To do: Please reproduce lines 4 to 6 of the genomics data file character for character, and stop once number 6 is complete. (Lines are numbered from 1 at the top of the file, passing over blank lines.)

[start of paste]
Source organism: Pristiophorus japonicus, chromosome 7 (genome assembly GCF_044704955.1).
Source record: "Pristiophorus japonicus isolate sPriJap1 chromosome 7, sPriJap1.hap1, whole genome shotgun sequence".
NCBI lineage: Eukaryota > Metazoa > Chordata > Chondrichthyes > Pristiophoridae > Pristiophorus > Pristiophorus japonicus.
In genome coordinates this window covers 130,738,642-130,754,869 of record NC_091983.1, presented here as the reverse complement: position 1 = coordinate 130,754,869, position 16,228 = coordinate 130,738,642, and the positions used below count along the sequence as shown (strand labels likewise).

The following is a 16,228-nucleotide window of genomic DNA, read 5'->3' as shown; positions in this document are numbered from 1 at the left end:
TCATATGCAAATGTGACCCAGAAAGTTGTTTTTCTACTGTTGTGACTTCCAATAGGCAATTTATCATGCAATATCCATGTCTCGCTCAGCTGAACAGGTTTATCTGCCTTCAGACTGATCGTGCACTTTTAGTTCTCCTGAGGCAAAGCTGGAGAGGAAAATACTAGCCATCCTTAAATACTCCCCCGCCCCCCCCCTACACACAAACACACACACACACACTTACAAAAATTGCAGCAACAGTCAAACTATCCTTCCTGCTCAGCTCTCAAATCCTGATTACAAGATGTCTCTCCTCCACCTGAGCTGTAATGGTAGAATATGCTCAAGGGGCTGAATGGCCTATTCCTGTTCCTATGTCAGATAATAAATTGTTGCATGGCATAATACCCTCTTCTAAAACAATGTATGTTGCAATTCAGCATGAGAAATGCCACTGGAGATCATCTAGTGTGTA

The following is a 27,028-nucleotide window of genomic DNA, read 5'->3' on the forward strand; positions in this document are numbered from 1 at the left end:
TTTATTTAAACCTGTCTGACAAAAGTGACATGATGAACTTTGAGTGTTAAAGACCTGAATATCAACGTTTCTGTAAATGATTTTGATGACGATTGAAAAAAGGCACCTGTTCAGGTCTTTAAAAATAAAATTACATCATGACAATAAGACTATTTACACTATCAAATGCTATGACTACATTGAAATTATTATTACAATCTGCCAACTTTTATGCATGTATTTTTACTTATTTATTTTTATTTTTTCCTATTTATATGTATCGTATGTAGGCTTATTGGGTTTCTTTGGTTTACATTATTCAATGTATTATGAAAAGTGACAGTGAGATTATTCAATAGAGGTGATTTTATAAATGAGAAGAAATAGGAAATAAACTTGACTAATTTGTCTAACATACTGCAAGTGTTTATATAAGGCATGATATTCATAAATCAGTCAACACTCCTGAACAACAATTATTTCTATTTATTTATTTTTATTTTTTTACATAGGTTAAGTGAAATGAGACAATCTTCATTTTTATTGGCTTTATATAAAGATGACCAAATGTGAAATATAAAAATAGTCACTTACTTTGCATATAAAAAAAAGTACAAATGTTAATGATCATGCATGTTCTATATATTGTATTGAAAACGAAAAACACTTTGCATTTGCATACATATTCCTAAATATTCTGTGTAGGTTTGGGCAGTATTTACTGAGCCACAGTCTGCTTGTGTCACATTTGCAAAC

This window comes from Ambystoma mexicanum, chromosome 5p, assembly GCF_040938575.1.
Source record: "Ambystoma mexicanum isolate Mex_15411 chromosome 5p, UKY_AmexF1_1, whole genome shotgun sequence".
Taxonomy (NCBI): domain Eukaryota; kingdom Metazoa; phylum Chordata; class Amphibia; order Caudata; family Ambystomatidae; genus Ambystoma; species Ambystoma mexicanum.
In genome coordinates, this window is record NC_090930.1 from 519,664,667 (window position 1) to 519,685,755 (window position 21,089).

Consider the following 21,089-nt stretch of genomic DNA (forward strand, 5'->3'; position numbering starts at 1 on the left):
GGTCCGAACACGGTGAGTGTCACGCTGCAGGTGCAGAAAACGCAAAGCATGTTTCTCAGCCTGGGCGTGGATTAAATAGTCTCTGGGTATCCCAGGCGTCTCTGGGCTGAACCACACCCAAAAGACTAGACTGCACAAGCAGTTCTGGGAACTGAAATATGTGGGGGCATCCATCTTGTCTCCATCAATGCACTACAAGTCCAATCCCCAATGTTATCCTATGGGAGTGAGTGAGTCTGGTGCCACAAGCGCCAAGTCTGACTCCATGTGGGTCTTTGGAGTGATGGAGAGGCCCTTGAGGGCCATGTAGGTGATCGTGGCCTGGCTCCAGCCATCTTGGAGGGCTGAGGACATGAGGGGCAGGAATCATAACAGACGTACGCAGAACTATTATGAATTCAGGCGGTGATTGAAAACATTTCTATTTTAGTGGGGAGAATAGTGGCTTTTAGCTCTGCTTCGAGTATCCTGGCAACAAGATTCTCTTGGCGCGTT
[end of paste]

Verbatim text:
In genome coordinates this window covers 130,738,642-130,754,869 of record NC_091983.1, presented here as the reverse complement: position 1 = coordinate 130,754,869, position 16,228 = coordinate 130,738,642, and the positions used below count along the sequence as shown (strand labels likewise).

The following is a 16,228-nucleotide window of genomic DNA, read 5'->3' as shown; positions in this document are numbered from 1 at the left end:
TCATATGCAAATGTGACCCAGAAAGTTGTTTTTCTACTGTTGTGACTTCCAATAGGCAATTTATCATGCAATATCCATGTCTCGCTCAGCTGAACAGGTTTATCTGCCTTCAGACTGATCGTGCACTTTTAGTTCTCCTGAGGCAAAGCTGGAGAGGAAAATACTAGCCATCCTTAAATACTCCCCCGCCCCCCCCCTACACACAAACACACACACACACACTTACAAAAATTGCAGCAACAGTCAAACTATCCTTCCTGCTCAGCTCTCAAATCCTGATTACAAGATGTCTCTCCTCCACCTGAGCTGTAATGGTAGAATATGCTCAAGGGGCTGAATGGCCTATTCCTGTTCCTATGTCAGATAATAAATTGTTGCATGGCATAATACCCTCTTCTAAAACAATGTATGTTGCAATTCAGCATGAGAAATGCCACTGGAGATCATCTAGTGTGTA